Biotech Juggernaut: Hope, Hype, and Hidden Agendas of Entrepreneurial BioScience relates the intensifying effort of bioentrepreneurs to apply genetic engineering technologies to the human species and to extend the commercial reach of synthetic biology or "extreme genetic engineering." In 1980, legal developments concerning patenting laws transformed scientific researchers into bioentrepreneurs. Often motivated to create profit-driven biotech start-up companies or to serve on their advisory boards, university researchers now commonly operate under serious conflicts of interest. These conflicts stand in the way of giving full consideration to the social and ethical consequences of the technologies they seek to develop. Too often, bioentrepreneurs have worked to obscure how these technologies could alter human evolution and to hide the social costs of keeping on this path. Tracing the rise and cultural politics of biotechnology from a critical perspective, Biotech Juggernaut aims to correct the informational imbalance between producers of biotechnologies on the one hand, and the intended consumers of these technologies and general society, on the other. It explains how the converging vectors of economic, political, social, and cultural elements driving biotechnology’s swift advance constitutes a juggernaut. It concludes with a reflection on whether it is possible for an informed public to halt what appears to be a runaway force.
Table of Contents
Prologue: A Shared Encounter
1. Introduction: The Biotech Juggernaut
2. The Dawn of GM Humans
3. California Cloning – The Campaign
4. California Cloning – The Aftermath
5. Synthetic Biology: Extreme Genetic Engineering
6. The Road to Gattaca
7. Concluding Reflections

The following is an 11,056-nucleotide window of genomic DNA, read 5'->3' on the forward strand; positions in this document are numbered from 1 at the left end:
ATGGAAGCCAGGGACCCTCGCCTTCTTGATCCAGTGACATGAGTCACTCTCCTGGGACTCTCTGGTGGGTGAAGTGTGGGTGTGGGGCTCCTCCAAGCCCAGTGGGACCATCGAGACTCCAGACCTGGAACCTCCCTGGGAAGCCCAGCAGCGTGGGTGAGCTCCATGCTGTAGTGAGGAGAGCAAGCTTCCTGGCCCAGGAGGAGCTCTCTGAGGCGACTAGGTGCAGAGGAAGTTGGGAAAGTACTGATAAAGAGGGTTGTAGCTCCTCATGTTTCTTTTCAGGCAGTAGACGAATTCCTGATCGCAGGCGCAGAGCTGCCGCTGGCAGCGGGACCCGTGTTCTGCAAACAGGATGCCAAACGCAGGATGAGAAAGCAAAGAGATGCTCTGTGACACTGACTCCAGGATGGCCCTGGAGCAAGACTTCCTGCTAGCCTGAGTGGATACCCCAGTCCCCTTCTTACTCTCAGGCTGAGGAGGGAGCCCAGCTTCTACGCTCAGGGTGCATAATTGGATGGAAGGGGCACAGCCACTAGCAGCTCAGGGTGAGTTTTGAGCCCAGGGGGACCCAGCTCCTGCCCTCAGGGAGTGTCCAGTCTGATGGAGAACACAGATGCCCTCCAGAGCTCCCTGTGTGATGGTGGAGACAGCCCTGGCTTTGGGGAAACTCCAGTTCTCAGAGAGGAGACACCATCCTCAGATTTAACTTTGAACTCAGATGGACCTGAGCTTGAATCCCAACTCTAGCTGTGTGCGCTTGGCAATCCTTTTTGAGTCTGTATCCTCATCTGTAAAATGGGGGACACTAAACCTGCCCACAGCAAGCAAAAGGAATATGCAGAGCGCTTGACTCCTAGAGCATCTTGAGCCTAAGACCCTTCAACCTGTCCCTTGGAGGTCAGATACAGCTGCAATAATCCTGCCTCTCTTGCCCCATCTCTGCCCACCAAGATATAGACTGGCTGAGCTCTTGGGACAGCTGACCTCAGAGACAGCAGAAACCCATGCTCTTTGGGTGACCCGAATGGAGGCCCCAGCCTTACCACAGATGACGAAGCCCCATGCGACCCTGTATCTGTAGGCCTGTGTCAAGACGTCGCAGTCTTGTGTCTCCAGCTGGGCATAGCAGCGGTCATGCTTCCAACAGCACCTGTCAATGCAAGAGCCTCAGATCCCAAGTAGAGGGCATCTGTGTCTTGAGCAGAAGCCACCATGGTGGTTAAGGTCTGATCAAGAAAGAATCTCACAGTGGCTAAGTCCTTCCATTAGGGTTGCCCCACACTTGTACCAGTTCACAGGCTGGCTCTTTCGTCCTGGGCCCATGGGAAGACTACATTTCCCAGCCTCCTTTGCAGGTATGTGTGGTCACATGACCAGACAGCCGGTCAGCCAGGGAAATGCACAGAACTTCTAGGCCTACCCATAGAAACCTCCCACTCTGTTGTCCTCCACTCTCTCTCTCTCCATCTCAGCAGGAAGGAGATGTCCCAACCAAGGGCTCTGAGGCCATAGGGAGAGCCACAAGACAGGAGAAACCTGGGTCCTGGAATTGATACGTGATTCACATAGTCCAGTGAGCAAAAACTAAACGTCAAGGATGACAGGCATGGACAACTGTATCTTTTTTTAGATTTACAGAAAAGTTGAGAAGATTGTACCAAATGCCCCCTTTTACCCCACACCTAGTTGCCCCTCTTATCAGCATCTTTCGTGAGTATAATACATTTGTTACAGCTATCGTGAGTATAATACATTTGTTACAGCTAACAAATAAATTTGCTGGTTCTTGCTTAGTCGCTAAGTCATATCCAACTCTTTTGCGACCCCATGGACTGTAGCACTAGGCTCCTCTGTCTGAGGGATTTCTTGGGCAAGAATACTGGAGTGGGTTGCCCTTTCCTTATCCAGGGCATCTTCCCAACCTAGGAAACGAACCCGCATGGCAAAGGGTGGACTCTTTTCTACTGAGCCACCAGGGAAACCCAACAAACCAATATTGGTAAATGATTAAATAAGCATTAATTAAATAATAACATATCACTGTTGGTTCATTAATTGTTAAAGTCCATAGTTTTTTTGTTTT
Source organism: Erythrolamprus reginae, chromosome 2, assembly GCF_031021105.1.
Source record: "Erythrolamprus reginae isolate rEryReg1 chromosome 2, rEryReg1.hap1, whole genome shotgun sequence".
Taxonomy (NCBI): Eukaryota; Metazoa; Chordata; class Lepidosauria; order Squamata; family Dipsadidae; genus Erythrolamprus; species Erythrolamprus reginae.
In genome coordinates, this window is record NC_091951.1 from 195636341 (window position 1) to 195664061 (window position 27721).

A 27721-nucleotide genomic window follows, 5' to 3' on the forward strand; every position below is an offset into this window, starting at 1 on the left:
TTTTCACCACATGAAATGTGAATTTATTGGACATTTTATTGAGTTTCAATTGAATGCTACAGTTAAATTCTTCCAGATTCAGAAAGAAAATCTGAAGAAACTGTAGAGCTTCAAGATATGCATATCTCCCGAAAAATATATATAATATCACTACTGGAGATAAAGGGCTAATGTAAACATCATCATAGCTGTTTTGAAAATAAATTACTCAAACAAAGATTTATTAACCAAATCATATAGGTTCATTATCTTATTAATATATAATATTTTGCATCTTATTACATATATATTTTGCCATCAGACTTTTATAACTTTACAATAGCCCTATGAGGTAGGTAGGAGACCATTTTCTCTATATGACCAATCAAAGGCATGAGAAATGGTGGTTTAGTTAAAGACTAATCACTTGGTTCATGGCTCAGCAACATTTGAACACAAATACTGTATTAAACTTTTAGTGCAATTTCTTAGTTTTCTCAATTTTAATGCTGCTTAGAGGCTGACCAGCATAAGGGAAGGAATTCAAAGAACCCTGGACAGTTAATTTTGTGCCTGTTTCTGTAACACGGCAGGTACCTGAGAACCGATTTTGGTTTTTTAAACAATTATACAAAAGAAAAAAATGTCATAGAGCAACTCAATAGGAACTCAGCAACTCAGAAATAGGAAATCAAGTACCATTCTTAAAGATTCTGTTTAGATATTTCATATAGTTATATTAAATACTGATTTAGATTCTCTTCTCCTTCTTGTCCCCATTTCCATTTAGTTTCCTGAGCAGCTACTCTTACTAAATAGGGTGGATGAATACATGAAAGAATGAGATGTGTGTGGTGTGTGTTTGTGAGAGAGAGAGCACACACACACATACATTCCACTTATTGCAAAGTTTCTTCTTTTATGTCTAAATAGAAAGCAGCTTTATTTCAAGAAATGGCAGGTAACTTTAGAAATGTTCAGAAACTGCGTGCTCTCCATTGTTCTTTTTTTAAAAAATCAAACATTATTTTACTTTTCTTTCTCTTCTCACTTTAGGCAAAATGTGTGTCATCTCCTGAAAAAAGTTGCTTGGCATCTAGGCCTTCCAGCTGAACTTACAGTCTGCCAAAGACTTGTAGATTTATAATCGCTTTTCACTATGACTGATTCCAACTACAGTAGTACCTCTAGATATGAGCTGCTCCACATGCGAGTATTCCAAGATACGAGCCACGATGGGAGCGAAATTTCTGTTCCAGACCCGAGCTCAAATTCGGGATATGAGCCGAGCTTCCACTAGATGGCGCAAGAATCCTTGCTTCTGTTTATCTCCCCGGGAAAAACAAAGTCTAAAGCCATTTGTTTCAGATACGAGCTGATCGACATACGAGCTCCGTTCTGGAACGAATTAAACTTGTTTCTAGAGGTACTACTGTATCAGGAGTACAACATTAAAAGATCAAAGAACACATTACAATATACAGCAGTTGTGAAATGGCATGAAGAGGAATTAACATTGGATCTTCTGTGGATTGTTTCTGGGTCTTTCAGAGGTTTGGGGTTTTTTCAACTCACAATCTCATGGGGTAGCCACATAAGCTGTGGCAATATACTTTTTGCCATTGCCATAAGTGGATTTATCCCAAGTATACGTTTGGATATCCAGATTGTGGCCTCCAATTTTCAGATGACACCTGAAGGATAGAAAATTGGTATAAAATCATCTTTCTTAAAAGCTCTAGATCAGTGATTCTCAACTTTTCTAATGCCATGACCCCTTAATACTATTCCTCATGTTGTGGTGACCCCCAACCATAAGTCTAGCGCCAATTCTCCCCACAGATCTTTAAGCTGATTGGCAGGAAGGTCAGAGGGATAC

Tina Stevens, Ph.D., is Lecturer Emerita at San Francisco State University, Department of History. She is a co-founder of Alliance for Humane Biotechnology, and the author of Bioethics in America: Origins and Cultural Politics (Johns Hopkins University Press, 2000).
Stuart Newman, Ph.D., is Professor of Cell Biology and Anatomy at New York Medical College where he studies developmental and evolutionary biology. He was a founding member of the Council for Responsible Genetics and is co-author of Biological Physics of the Developing Embryo (Cambridge, 2005). He is editor of the journal Biological Theory (Springer).
Stevens’ and Newman’s keen insights are grounded both in a long view – putting biotech and its societal implications in broad historical context – and a close-up one, as they recount their personal encounters with the biotech juggernaut in scientific, legal, policy, and advocacy settings. Their stories demonstrate the sweeping commercialization of the biotechnology enterprise, its routine conflicts of interest, and its tendency to exaggerate benefits and minimize hazards. At a time when headlines blare claims of gene-edited babies, their challenge and their guidance are indispensable. Marcy Darnovsky, Executive Director of the Center for Genetics and Society
Tina Stevens and Stuart Newman pull the curtain back on the biotech industrial complex, revealing how its toxic combination of clever marketing and political and financial muscle is perpetuating a branch of science at odds with the public interest. Biotech Juggernaut is also the story of how a small group of dedicated activists is fighting back. By the end of this book, you’ll want to join them. Jeremy Gruber, Former President of the Council for Responsible Genetics
Stevens and Newman’s deep familiarity with the events and issues is on clear display in Biotech Juggernaut. Many books address issues in bioscience, yet fall short of the authors’ rich historical and institutional analysis and their especially illuminating case studies. Even fewer are written with such enlightening critical perspective. Elaine Draper, Professor of Sociology, California State University, Los Angeles
Biotech Juggernaut is a compelling exposé of high stakes discoveries in genetics with unrealistic expectations pushed prematurely into clinical applications. The authors take on the quintessential hubris of scientists who thumb their nose at evolution, taking it upon themselves, in the face of broad public opposition, to redesign the human genome opening the door to eugenics. Sheldon Krimsky, Lenore Stern Professor of Humanities & Social Sciences and Adjunct Professor of Public Health & Community Medicine, Tuft University, and author of GMOs Decoded